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GREEN RIVER — A coalition of Colorado River Basin advocates released the following statements after the Utah State Engineer granted its request for reconsideration on a water rights application for Utah’s first major lithium mine on the Green River.

The coalition filed the request days after the State Engineer issued its May 1st approval of a water rights application for Blackstone Minerals. The decision followed months of protest from Green River residents, water rights owners, and public interest advocates. The May 1st decision would have set a detrimental precedent for lithium brine water extraction in the imperiled Colorado River Basin, allowing Blackstone minerals to drill up to 10,000 feet deep through high-pressure geologic formations and jeopardizing existing water rights.

The water rights application from Blackstone Minerals, which is a subsidiary of foreign-owned Anson Resources, requests appropriating 14,000 annual acre feet of non-consumptive uses within an area that the State of Utah classifies as an Area of Concern. The project, in the heart of the Colorado River Basin, would drill through radioactive aquifers contaminated by a now-ceased uranium milling operation.

The project, in addition to drilling through a Department of Energy Legacy Management site, raises questions about non-consumptive proposals, groundwater-surface water connectivity, high-pressure geology, impacts to senior water rights, and public welfare protection. The current state of Utah water statutes did not foresee these types of applications.

“We welcome this opportunity to have the record reviewed, assessed, and scrutinized,” said Kyle Roerink, executive director of the Great Basin Water Network. “The region’s legacy of blowouts, radioactive pollution, and aridity warrant reconsideration to prevent environmental degradation and uphold the public welfare. This isn’t over. But it is the end of the beginning.”

“We must ensure that Blackstone Minerals isn’t tinkering with a ticking time bomb in the paradox formation,” said John Weisheit, conservation director of Living Rivers-Colorado Riverkeeper. “We will take this opportunity to consider our next steps to ensure the protection of the Green River, Colorado River Basin, and all living things that depend on these vital waterways.”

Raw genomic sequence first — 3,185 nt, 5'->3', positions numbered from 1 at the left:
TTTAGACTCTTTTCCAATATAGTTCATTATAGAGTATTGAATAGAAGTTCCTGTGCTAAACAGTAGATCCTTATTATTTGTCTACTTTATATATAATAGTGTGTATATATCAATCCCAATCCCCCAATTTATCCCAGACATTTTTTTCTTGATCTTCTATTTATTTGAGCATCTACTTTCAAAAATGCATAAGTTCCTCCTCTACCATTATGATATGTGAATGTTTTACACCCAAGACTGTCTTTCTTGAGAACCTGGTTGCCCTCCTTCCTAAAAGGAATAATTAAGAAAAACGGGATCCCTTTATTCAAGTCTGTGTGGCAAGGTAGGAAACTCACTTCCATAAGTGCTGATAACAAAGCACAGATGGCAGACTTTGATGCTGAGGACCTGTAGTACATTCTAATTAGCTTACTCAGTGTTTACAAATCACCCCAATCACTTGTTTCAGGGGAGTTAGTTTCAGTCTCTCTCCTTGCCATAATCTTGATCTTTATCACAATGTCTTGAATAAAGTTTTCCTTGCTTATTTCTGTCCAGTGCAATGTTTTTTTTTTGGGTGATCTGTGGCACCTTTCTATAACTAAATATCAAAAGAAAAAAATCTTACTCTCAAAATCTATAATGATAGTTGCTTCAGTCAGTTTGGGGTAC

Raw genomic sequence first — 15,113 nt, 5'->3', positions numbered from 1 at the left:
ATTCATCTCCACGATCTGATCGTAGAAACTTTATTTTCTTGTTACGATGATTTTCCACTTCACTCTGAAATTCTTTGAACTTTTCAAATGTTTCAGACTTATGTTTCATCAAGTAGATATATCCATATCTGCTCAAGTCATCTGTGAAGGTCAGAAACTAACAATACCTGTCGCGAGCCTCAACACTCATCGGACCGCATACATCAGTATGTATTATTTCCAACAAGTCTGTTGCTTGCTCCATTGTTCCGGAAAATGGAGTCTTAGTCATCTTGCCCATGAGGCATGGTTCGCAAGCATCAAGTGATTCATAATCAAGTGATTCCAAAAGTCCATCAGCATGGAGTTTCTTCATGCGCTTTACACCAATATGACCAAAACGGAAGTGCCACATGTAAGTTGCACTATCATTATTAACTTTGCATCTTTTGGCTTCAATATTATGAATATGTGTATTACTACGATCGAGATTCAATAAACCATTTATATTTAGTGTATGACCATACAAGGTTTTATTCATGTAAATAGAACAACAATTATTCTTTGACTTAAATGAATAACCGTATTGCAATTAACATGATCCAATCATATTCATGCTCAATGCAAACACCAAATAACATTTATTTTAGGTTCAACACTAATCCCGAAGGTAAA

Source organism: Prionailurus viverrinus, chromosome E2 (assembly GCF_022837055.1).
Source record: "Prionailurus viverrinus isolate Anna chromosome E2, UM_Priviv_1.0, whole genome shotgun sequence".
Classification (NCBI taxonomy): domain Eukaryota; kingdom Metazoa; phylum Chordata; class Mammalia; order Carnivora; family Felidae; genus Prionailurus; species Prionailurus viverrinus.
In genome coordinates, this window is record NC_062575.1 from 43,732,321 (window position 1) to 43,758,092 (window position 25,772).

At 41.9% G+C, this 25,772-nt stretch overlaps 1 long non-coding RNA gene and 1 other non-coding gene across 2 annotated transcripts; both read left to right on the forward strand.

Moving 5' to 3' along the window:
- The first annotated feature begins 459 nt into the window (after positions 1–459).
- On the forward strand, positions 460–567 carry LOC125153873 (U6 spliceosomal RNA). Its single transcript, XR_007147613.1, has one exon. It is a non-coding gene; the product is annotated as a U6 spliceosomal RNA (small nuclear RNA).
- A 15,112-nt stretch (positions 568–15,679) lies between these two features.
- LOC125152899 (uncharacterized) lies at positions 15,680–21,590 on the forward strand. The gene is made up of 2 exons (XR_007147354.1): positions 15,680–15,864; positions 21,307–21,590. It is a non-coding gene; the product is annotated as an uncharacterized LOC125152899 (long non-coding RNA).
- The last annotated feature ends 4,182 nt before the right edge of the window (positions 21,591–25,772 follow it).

“Our community deserves a review that considers all the inherent dangers with this proposed project that could sit on the banks of the Green River,” said Gayna Salinas, a Green River resident with property and water rights that neighbor Anson’s proposal. “We are not opposed to lithium mines. We are worried about the location and nature of this project.”

On May 21st, the coalition hired legal counsel from Clyde Snow to draft and submit its request for reconsideration. The request submitted by the coalition highlights that the State Engineer did not consider fundamental elements of Utah water law when granting the application on May 1. The coalition will now await further instruction from the State Engineer to continue scrutinizing the proposal.

CONTACT: Kyle Roerink

Executive Director

Great Basin Water Network


John Weisheit

Conservation Director

Living Rivers





Contact: Kyle Roerink

Great Basin Water Network



John Weisheit

Living Rivers-Colorado Riverkeeper



Gayna Salinas

Resident, Green River


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